Friday, 20 May 2016

Review of Richard Hays, Echoes of Scripture in the Gospels

A guest-review by Jeff Aernie

Richard Hays’ 1989 publication Echoes of Scripture in the Letters of Paul was—without exaggeration—a watershed moment in New Testament studies. Hays’ careful theological and exegetical analysis of the way the Scriptures of Israel reverberated through the corridors of the Pauline epistles sparked a hermeneutical conversation across the theological landscape. Teachers and students were required to read Paul again—to hear afresh the way the apostle called forth Israel’s narrative within early Christianity.

Nearly thirty years later, Hays has provided another masterful foray into the hermeneutical question of how the New Testament authors read Scripture: Echoes of Scripture in the Gospels (Baylor University Press, 2016). In this volume Hays turns his attention away from Paul and toward the authors of the fourfold Gospel. His primary aim, in his own words, is to offer “an account of the narrative representation of Israel, Jesus, and the church in the canonical Gospels, with particular attention to the ways in which the four Evangelists reread Israel’s Scripture” (7). Hays describes the key for this interpretive task as reading backwards or figurally—by which he means that the Evangelists’ engagement with the text is primarily retrospective. Again, to quote Hays: “the Evangelists were convinced that the events of Jesus’ life and death and resurrection were in fact revelatory: they held the key to understanding all that had gone before” (358). The re-interpretation or re-narration of Israel’s story for the life of the church is necessarily mediated through Jesus.

Hays pursues this interpretive agenda by providing a separate chapter on each of the Gospels which provides extensive exegetical analysis on each of the key aspects of his wider thesis: how each evokes Israel’s Scripture to re-narrate Israel’s story, to portray Jesus’ identity and significance, and to describe the church’s role in the world. I am tempted to fill the rest of this brief post with quotations from these chapters, since Hays’ analysis of each of the Gospels reflects the type of exegetical care that should be a standard for the discipline. But I will confine myself to one extended quotation. In his conclusion to the chapter on the Gospel of Luke, Hays highlights a point which, I think, should influence our reading of each of the Gospels:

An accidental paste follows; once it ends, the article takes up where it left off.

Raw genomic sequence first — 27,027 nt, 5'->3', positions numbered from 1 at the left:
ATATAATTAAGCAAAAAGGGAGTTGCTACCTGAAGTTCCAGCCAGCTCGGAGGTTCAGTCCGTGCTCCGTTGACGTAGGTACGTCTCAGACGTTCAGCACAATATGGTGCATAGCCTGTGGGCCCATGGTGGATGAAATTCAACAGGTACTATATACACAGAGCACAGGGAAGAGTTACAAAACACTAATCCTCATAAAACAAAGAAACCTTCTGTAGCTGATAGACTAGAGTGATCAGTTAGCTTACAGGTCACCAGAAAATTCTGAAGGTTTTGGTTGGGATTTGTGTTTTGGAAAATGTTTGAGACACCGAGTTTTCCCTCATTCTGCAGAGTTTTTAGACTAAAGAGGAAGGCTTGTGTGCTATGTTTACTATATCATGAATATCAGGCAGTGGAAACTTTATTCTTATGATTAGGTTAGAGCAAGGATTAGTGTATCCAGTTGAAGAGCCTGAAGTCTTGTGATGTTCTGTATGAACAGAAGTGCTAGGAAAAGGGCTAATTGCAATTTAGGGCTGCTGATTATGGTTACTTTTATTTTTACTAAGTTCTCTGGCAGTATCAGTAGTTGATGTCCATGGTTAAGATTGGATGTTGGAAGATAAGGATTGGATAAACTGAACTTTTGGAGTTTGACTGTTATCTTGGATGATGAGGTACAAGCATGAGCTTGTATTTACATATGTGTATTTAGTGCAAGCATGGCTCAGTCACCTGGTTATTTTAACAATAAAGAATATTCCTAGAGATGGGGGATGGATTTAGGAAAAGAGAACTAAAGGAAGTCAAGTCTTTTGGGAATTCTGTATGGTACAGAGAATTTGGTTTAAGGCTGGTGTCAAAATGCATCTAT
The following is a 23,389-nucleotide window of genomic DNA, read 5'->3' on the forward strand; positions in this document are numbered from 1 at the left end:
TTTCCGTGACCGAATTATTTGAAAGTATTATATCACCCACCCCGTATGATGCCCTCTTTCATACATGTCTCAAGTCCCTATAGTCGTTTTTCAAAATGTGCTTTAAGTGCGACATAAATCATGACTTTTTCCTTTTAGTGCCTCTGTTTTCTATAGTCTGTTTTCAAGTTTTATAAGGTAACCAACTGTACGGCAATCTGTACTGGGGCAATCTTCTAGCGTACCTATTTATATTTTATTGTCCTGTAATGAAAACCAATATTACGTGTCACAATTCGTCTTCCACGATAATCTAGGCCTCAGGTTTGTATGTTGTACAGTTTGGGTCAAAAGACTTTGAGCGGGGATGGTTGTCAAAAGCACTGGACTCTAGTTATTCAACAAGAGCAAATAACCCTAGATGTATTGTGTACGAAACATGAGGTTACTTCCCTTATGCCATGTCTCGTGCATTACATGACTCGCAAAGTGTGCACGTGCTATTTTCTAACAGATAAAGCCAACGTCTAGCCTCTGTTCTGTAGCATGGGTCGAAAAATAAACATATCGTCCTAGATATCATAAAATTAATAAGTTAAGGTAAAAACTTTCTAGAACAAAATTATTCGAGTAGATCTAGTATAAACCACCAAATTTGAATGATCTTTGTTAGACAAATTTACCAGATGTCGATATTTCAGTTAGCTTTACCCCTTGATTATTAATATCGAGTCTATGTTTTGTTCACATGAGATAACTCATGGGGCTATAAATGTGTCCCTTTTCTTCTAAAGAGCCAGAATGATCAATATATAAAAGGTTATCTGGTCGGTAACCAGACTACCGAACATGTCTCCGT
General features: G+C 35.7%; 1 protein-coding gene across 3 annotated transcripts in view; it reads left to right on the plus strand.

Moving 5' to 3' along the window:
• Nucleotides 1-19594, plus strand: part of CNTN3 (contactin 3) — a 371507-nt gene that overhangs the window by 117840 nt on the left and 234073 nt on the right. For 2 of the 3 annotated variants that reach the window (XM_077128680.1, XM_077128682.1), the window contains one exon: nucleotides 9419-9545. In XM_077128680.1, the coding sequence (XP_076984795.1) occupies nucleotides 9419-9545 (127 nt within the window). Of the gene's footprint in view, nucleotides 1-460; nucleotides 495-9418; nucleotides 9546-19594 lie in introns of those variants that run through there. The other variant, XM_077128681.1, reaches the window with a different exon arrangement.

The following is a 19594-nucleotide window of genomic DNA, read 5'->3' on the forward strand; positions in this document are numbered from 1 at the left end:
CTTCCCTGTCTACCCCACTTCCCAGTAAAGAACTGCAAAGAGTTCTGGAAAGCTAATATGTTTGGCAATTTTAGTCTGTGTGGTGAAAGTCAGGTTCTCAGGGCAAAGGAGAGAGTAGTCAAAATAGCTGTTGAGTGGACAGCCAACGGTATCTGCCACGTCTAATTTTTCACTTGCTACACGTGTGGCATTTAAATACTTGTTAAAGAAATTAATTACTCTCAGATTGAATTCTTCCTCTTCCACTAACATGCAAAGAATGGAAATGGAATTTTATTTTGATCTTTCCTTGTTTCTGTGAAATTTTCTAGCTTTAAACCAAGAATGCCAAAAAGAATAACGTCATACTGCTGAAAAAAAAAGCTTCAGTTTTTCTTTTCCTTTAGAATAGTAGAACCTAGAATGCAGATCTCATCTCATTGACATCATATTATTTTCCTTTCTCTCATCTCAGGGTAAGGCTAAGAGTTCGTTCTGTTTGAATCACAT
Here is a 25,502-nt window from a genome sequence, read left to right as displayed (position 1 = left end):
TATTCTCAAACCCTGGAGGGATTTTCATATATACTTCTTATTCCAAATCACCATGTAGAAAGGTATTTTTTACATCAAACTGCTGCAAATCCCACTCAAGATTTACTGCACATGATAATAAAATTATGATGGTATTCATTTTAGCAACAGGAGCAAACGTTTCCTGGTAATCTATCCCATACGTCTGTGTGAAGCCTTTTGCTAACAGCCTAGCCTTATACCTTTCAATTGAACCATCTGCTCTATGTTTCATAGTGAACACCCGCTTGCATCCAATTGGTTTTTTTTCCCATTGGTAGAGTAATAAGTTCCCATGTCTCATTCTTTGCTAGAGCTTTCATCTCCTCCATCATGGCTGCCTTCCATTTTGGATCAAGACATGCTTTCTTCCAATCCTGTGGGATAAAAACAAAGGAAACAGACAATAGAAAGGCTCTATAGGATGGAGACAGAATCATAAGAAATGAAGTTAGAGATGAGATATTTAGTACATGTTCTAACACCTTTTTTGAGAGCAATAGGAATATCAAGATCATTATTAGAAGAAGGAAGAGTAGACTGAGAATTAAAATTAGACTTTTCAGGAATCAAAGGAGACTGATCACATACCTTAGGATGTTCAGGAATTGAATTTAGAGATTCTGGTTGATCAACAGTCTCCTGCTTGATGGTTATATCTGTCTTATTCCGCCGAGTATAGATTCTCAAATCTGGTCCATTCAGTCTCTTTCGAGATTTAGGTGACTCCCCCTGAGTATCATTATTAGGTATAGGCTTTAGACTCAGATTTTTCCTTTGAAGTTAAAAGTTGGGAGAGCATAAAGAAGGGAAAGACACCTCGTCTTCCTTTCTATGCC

Luke’s Christology of divine identity requires a fundamental rethinking of our notion of “God.” Jesus is the Kyrios; the Kyrios is Jesus. God is therefore not a concept subject to general philosophical elucidation but a “person,” an agent known through the complex unfolding of his narrative identity—and only so. And precisely for that reason, the “low/high” christological categories collapse completely. God discloses himself to us precisely in lowliness (280).
The key emphasis here is Hays’ rejection of the artificial construction that certain Gospel authors develop distinctly “low” or “high” Christologies. He argues convincingly that the Gospel authors are re-narrating Israel’s Scripture in their own context precisely to engage with the mystery of how Jesus can simultaneously embody both Yahweh and humanity. For Hays, it is in recognizing the Evangelists’ figural reading of Israel’s Scripture that we are enabled to understand the complexity and depth of their narratives. “For the Evangelists, Israel’s Scripture told the true story of the world. Scripture was not merely a repository of ancient writings …; rather, it traced out a coherent story line that stretched from creation, through the election of Israel, to the telos of God’s redemption of the world” (360).

Importantly, Hays’ delineation of this Scriptural storyline is a reminder that the interpretive task never ends with narration. The Evangelists’ reading of Scripture does not culminate in mere exegetical assent. Rather, their portrayal of Jesus is also a call for the church to participate in that narrative. It is a commission to Christian discipleship. This, it seems to me, is what we have in Hays’ volume: an act of Christian discipleship that seeks “to carry forward the story of Jesus with new freedom and faithfulness” (366).

1 Comment:

Anna said...

nice

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